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Designated Survivor - Equilibrium - Review

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Designated Survivor “Equilibrium” was written by the team of Paul Redford and Keith Eisner and was directed by Joe Lazarov, whose other directing credits include Gossip Girl, The Lying Game and Chasing Life, but who is also a co-exec producer on DS. Once again, the main plot could have been ripped from the headlines. I liked how both the main plot and the sub plots deal with balance.

The main political plot deals with the delicate balance that has to be maintained during trade negotiations – timely in light of the currant North American Free Trade Agreement currently being negotiated between Canada, the US and Mexico. In this case, Tom (Kiefer Sutherland) has only to deal with striking a two way balance after a frustrated trucker runs a blockade at the Mexican border and is shot and killed by an American bullet.

Once again the team goes into action to broker a deal to bring the blockade to an end and try to stabilize the increasingly volatile situation. Emily (Italia Ricci) meets with the Mexican Ambassador (Alejandro Ampudia) and Lyor (Paulo Costanzo) meets with the leader of the American Union (Aiden Devine). Is it just me or does Emily suddenly have the same color hair as Natascha McElhone? Seth (Kal Penn) tries to deal with the reporters with Aaron’s (Adan Canto) help, but the reporters are more interested in the fact that Aaron is Mexican-American – surely he must have strong feelings?

Tom decides they need to bring on a Spanish-American contingent to help with negotiations and assigns Aaron to talk Senator Flores (Alex Castillo). Aaron is surprised when his cousin Nadia (Mercedes de la Zerda) shows up, and here’s where the balance aspect of this subplot really starts to roll out. Nadia wants to honor her Mexican heritage by working for Senator Flores, whereas Aaron doesn’t want to even acknowledge his.

He makes a real fool of himself when he won’t negotiate seriously with Nadia and even more when he goes to complain to the Senator. He accuses her of using his cousin to influence him and through him the President. The Senator, however, insists that she wanted Nadia to work with her because she is very smart and dedicated – and she had no idea that Nadia was related to Aaron. By the end of the episode, Aaron goes to Nadia’s for a family function, apparently ready to be more at peace and embrace his own heritage. It felt a little on the nose – like Scrooge showing up for Christmas, but I’m interested to see where this goes and it’s a nice continuation of the balance we know that Aaron has been looking for.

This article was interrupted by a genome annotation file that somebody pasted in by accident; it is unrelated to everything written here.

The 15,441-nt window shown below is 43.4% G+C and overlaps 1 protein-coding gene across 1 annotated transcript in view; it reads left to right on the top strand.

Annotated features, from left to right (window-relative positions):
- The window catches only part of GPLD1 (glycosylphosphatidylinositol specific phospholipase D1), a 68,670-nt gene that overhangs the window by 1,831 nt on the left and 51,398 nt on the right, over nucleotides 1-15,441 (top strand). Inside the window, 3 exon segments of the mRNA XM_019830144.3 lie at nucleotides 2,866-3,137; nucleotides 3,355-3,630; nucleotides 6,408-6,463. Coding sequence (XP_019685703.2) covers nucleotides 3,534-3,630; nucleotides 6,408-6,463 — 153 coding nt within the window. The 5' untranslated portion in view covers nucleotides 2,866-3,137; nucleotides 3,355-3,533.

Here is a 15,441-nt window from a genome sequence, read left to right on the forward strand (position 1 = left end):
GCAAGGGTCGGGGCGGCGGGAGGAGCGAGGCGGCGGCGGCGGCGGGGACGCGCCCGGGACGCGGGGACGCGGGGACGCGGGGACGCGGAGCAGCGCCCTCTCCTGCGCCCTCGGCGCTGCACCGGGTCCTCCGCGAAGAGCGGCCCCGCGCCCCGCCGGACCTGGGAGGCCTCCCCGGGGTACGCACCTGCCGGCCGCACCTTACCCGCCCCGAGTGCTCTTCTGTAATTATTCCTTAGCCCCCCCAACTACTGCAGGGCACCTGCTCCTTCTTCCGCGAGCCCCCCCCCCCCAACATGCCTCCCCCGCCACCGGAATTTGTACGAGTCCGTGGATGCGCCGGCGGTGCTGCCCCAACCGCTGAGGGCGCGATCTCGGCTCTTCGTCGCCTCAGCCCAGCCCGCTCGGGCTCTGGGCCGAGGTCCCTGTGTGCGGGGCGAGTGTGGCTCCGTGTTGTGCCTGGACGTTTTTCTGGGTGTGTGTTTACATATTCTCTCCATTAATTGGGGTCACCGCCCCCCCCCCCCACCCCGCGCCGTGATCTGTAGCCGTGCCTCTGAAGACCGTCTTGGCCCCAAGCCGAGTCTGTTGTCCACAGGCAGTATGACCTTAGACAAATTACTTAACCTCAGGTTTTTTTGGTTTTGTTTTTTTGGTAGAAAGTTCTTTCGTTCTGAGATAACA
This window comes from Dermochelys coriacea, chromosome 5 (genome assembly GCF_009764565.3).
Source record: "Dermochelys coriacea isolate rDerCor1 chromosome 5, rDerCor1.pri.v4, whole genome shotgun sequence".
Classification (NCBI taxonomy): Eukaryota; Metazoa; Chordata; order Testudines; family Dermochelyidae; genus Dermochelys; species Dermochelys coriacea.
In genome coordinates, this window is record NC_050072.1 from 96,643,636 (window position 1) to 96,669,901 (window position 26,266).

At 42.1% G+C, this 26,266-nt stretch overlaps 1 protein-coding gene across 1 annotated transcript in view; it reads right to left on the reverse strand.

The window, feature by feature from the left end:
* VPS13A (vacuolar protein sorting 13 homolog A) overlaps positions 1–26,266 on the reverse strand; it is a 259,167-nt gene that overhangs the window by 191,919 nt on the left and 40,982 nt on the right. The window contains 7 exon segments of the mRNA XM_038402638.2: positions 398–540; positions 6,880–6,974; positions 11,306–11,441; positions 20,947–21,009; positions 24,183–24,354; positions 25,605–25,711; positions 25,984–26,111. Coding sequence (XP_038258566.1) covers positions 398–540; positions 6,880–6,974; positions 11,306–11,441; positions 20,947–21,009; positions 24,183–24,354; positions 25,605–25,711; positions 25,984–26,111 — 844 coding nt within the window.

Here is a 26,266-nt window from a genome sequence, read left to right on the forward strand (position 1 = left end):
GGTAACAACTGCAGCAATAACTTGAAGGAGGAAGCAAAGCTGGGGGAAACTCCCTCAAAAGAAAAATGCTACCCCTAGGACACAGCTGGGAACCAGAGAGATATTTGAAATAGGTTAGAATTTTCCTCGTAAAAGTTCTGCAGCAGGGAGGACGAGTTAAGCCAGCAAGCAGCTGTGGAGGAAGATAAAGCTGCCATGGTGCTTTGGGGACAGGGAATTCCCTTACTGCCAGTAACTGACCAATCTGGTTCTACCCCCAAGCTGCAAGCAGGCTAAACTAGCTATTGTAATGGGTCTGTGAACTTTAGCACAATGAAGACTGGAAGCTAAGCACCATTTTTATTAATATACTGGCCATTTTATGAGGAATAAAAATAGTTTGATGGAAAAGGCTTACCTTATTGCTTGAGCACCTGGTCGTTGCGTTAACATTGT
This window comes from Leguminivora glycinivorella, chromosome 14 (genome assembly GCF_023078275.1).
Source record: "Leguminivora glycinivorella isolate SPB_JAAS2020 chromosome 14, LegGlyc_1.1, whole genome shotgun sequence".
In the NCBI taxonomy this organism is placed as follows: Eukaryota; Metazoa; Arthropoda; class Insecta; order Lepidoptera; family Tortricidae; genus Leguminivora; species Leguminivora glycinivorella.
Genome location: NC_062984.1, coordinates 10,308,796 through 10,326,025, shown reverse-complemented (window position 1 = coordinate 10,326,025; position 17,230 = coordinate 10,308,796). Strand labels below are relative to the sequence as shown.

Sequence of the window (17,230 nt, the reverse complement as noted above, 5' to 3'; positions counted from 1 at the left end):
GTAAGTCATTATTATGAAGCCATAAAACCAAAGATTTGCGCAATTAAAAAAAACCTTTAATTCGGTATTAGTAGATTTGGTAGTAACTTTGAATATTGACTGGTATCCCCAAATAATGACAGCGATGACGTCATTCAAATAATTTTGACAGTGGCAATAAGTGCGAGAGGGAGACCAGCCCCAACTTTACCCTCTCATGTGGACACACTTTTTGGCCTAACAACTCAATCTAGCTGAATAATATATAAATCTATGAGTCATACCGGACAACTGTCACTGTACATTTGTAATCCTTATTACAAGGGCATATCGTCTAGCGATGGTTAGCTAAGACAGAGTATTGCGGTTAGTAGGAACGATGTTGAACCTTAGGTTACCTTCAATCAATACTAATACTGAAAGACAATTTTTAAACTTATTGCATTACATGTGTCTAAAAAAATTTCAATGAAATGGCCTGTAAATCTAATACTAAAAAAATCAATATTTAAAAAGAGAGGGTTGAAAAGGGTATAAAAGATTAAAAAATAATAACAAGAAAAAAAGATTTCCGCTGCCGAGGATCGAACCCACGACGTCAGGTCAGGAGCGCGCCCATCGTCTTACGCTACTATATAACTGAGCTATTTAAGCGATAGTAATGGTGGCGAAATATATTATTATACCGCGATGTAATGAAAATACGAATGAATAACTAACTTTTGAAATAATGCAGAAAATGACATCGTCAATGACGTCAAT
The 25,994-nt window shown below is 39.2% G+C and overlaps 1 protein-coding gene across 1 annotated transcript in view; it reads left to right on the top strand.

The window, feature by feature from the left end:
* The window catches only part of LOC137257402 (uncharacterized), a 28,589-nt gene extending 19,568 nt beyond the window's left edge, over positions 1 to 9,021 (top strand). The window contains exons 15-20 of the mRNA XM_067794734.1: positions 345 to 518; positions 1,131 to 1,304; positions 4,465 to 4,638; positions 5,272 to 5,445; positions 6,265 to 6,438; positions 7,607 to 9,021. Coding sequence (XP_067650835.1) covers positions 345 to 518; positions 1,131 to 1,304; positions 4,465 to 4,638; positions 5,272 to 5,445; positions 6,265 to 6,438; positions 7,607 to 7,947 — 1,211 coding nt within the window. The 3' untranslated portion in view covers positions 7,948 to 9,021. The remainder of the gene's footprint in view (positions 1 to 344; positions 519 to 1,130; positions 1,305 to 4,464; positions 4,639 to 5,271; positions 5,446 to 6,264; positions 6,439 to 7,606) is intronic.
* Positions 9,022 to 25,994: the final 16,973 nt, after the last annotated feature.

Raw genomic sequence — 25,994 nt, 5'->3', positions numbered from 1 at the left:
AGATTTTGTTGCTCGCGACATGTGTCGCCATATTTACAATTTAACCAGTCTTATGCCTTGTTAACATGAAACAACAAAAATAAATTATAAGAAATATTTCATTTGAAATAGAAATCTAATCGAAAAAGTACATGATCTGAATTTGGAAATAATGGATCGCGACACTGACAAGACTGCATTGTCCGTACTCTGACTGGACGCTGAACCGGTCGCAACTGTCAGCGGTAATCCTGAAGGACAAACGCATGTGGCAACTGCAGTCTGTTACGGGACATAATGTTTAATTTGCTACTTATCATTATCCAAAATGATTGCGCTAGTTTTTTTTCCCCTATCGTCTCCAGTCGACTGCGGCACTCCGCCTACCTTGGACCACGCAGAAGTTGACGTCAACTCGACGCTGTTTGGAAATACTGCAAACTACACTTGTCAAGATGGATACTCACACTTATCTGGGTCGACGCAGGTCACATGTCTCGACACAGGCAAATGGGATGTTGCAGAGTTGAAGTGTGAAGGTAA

Tom, as always, must balance what he’s willing to do for political expediency with his own moral compass. He is going to use the widow (Sofia Lama) of the slain trucker to unite the country, but when he sees how upset and nervous she is, he can’t bring himself to exploit her – and milk human tragedy for political gain.

We learn that Tom is friends with Daz Minter (Chris Butler) and that is a relationship that he’s willing to exploit. He invites Daz to the White House for dinner and then asks him to slow down the roll out of the automated auto plants he owns in the US and Mexico. It will save jobs for both sides of the disagreement and allow a deal to be brokered. Daz points out that he will lose millions of dollars, but Tom points out that Daz can afford it. He asks him to do it for his President, and Daz agrees.

In the other sub plot, we see the balance that has to be maintained in all political offices. Alex is furious with Hannah (Maggie Q) when she learns that she suspects Eva (Bonnie Bedelia) of having used bribery to get Alex’s father’s heart transplant. However, she has to eat crow when Eva tells her that she did it. It’s a powder keg waiting to explode all over Tom’s Presidency.

Hannah wants to try to protect the President, so she’s furious when Forstell (Reed Diamond) steps in and issues a subpoena for Eva. However, he explains that Little may have been involved in a lot more nefarious deals and after Lloyd’s hack they are obligated to investigate.

I liked how this balance thread – introduced in the title of the episode – weaves through the whole episode. I am also continuing to enjoy the topical nature of the plots. The less said about the plot of the Chinese vase, however, the better! The only part of that story that I did like was when Penny (Mckenna Grace) is accused, and we learn that she’s only broken her father’s watch. I wonder if it’s a subtle way for her to tell him that he’s not spending enough time with her? What did you think of the episode? Let me know your thoughts in the comments below!

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